I told you so...

Bullypulpit

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<center><a href=http://www.cnn.com/2007/LAW/03/09/security.letters/index.html><b>Audit: FBI's Patriot Act snooping broke rules</b></a></center>

History has shown us, repeatedly, that when the government gives itself powers exceeding those enumerated by law, custom or constitution, those powers WILL be abused. And that is the case here.

And should Congress repeal, or at least limit the most offensive elements of, the PATRIOT Act, it will make it that much easier for future lawmakers to pass similar or even more draconian measures.

Hate to say it, but I told you so.
 

Gunny

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<center><a href=http://www.cnn.com/2007/LAW/03/09/security.letters/index.html><b>Audit: FBI's Patriot Act snooping broke rules</b></a></center>

History has shown us, repeatedly, that when the government gives itself powers exceeding those enumerated by law, custom or constitution, those powers WILL be abused. And that is the case here.

And should Congress repeal, or at least limit the most offensive elements of, the PATRIOT Act, it will make it that much easier for future lawmakers to pass similar or even more draconian measures.

Hate to say it, but I told you so.
What did you tell? That some of those in positions of power will abuse it? Hardly a novel idea on your part.
 

jasendorf

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Just more proof that the neocons who stole Americans' freedoms with the "Patriot" Act are perhaps the most real danger to our personal liberties in our day and age.
 

Gunny

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Just more proof that the neocons who stole Americans' freedoms with the "Patriot" Act are perhaps the most real danger to our personal liberties in our day and age.
Blind fools like you who can't even recognize a threat and unwilling to do anything to defend your liberties are the biggest threat to them. You can't violate liberties that cease to exist, Einstein.
 

maineman

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Blind fools like you who can't even recognize a threat and unwilling to do anything to defend your liberties are the biggest threat to them. You can't violate liberties that cease to exist, Einstein.
I am fully supportive of actions taken to address real threats to America. Islamic extremism is just such a threat - and that was made crystal clear to everyone on 9/11/01. It is my assertion that the war in Iraq is counterproductive to our efforts to deal with the threat of Islamic extremism. If this president had kept his eye on the ball, I would still be as supportive of him as I was in the weeks and months after 9/11.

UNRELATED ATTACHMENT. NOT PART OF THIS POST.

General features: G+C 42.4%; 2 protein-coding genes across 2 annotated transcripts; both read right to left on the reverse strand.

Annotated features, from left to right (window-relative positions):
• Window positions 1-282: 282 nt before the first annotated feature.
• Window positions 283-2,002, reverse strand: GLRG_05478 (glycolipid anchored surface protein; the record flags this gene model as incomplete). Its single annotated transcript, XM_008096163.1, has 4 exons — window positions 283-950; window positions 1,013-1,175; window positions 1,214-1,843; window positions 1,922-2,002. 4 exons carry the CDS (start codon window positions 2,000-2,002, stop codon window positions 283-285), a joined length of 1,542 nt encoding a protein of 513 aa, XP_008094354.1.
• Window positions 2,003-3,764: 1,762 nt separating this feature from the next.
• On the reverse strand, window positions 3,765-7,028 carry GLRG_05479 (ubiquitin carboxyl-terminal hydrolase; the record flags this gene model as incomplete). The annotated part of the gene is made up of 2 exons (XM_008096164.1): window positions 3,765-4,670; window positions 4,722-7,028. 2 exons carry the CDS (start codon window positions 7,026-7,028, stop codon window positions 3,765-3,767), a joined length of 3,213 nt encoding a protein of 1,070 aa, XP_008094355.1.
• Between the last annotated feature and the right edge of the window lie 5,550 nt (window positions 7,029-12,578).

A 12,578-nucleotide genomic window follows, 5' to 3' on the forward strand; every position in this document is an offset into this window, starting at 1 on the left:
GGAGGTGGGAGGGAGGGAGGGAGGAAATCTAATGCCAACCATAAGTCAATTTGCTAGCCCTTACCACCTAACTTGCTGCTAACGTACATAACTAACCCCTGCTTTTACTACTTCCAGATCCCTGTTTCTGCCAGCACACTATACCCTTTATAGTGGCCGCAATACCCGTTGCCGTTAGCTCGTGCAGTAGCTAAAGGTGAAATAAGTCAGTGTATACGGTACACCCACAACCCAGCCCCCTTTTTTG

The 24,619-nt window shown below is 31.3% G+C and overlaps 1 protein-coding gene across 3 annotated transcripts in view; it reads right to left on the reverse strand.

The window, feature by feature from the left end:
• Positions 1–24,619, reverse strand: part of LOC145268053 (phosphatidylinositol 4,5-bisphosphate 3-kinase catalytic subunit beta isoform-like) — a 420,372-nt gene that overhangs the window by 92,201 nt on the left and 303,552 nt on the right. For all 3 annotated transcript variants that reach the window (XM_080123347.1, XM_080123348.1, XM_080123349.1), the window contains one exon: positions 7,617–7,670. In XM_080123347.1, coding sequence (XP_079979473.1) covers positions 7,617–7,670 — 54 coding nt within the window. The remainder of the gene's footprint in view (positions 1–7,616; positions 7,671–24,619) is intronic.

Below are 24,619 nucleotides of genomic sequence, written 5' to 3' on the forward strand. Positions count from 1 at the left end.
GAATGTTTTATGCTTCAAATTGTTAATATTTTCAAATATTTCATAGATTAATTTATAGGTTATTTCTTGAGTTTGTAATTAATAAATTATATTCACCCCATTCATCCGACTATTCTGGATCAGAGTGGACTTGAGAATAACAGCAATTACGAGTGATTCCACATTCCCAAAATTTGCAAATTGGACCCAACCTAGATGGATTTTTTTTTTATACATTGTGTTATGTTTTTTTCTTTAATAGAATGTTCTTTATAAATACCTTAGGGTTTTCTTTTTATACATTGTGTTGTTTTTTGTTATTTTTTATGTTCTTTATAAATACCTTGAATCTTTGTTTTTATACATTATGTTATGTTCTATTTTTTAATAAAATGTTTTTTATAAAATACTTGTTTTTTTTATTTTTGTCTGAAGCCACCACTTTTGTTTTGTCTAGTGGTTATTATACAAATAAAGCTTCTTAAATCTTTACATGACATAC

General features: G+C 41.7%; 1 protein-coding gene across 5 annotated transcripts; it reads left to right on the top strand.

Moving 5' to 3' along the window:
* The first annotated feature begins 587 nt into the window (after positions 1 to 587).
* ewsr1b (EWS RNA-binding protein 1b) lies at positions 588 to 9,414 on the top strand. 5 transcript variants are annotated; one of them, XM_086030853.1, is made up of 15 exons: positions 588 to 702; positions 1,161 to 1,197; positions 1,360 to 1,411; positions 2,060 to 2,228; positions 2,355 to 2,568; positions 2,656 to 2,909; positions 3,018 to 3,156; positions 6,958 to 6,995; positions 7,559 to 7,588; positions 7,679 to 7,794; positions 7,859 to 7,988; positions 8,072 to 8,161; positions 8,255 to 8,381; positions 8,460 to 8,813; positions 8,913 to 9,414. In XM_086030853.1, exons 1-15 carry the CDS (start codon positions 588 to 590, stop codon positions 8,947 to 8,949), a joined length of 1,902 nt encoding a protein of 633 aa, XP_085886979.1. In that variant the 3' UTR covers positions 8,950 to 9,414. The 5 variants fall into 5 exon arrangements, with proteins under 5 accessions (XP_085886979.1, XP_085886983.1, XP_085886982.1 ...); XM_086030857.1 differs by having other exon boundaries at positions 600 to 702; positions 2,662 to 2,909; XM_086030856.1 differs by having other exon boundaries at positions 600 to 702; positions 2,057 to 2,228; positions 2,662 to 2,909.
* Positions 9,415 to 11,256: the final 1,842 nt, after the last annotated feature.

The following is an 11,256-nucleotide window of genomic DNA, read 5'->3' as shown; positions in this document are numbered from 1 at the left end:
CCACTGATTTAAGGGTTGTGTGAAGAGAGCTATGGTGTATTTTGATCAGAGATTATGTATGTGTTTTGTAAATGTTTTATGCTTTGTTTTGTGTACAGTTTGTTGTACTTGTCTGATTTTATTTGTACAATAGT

I am in complete agreement that we are at war against Islamic extremism. I disagree with the propostion that Iraq was a wisely chosen offensive in that war. I think it hurts our broader efforts in the greater war we ought to be fighting.
 

Gunny

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I am fully supportive of actions taken to address real threats to America. Islamic extremism is just such a threat - and that was made crystal clear to everyone on 9/11/01. It is my assertion that the war in Iraq is counterproductive to our efforts to deal with the threat of Islamic extremism. If this president had kept his eye on the ball, I would still be as supportive of him as I was in the weeks and months after 9/11.

I am in complete agreement that we are at war against Islamic extremism. I disagree with the propostion that Iraq was a wisely chosen offensive in that war. I think it hurts our broader efforts in the greater war we ought to be fighting.
As stated, I agree. Although I STILL believe there was reason to remove Saddam from power, I think invading Iraq when we did distracted focus from the more serious threat of Islamic extremism.
 

maineman

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As stated, I agree. Although I STILL believe there was reason to remove Saddam from power, I think invading Iraq when we did distracted focus from the more serious threat of Islamic extremism.
distracted the focus, wasted years of time, cost 26K dead and wounded, and flushed a trillion dollars that could have been used in an infinite number of more productive endeavors that starting a civil war in Iraq that threatens to engulf the region.

There may have been reasons to remove Saddam, but there were many more good reasons not to. His ability to keep islamic extremists out, his ability to keep sunnis and shiites from slaughering one another, and his ability to keep Iranian hegemony somewhat in check are all things that we would be much better off today having HIM be successful doing rather than ourselves tying up 150K troops being relatively unsuccessful doing.